love out loud: misery loves co.
For all the stigmas associated with it in the real world, depression and its subsidiaries manage to carry with them a bit of glamour in certain domains of life. Of course, we all know about the tortured but brilliant artistes, but right alongside that little gem of an inaccurate stereotype is that of the tragic couple: two misunderstood, miserable and lonely individuals, who need someone in just as much pain to wallow with.
This is something we all find ourselves prone to at some point. Faking a zest for life is exhausting, so the natural preference is for a partnership containing yet more suffering and desolation.
About a year ago, I was going through a low period. I had a boyfriend who didn’t want to hear about it, instead telling me that he wouldn’t want to be around me anymore if I didn’t stop being so negative, and so I found solace in spending time with someone who was more fucked up than I was.
Anton would text me at all hours and constantly come over to my house, and the time I spent with him weirdly enabled me to continue the relationship I was ‘actually’ in for longer than I likely would have otherwise (not that this was a good thing) because I no longer needed my boyfriend to understand. Anton demanded nothing from me and I didn’t talk to him about what was going on, but there was also no pretence; I simply felt like he got me.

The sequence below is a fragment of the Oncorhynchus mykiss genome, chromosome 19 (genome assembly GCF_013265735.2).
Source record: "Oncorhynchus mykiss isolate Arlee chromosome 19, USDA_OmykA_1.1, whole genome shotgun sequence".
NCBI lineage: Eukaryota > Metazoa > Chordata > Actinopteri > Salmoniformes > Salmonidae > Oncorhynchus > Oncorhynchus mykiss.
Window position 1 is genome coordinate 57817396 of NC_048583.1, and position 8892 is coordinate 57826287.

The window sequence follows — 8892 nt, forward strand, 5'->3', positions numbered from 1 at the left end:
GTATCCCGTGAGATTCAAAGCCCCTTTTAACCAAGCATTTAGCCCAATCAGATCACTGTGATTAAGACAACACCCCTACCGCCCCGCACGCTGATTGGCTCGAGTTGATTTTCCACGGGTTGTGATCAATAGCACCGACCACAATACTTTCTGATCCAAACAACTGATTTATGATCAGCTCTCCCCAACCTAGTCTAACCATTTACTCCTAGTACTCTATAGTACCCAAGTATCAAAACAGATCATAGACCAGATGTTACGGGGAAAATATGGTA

Looking back on that period now, spending time with him was something of a comfort, but it didn’t make me any happier. There was no innate understanding that was unique to him and me, and there actually wasn’t much of anything between us, except maybe a shared boredom and the ability to express my unenthusiastic moods without feeling berated for them. He was what I thought I needed, when really I just needed to be away from both him and my boyfriend.
Conversely, a friend asked several weeks ago whether my new squeeze, Julio, makes me happy. I was conflicted about my answer because I don’t want to feel like my happiness was dependent on having a boyfriend, but there was also little denying that I have generally been happier since meeting him.
After giving the matter some thought, I realised that it’s not that I’m happy to have a boyfriend, but that spending so much time with him makes it difficult to avoid his pleasant and kind demeanour rubbing off on me. That’s not to say that everything’s always dandy, but rather that I’m no longer a pain to be around even when I’m not happy (though my housemate might say otherwise).
When you’re feeling snarky, all you want to do is be surrounded by snarky people and listen to My Chemical Romance, and it’s only when you remove yourself from such environments that you realise how toxic such friends/partners/whatever can be. It doesn’t mean they’re bad people, but life’s got enough shit in it without actively surrounding yourself with people who put a bad spin on everything.
Simply put, misery + misery = misery (which is not to be confused with love, even though they, admittedly, can sometimes feel like one and the same).
(Image credit: 1.)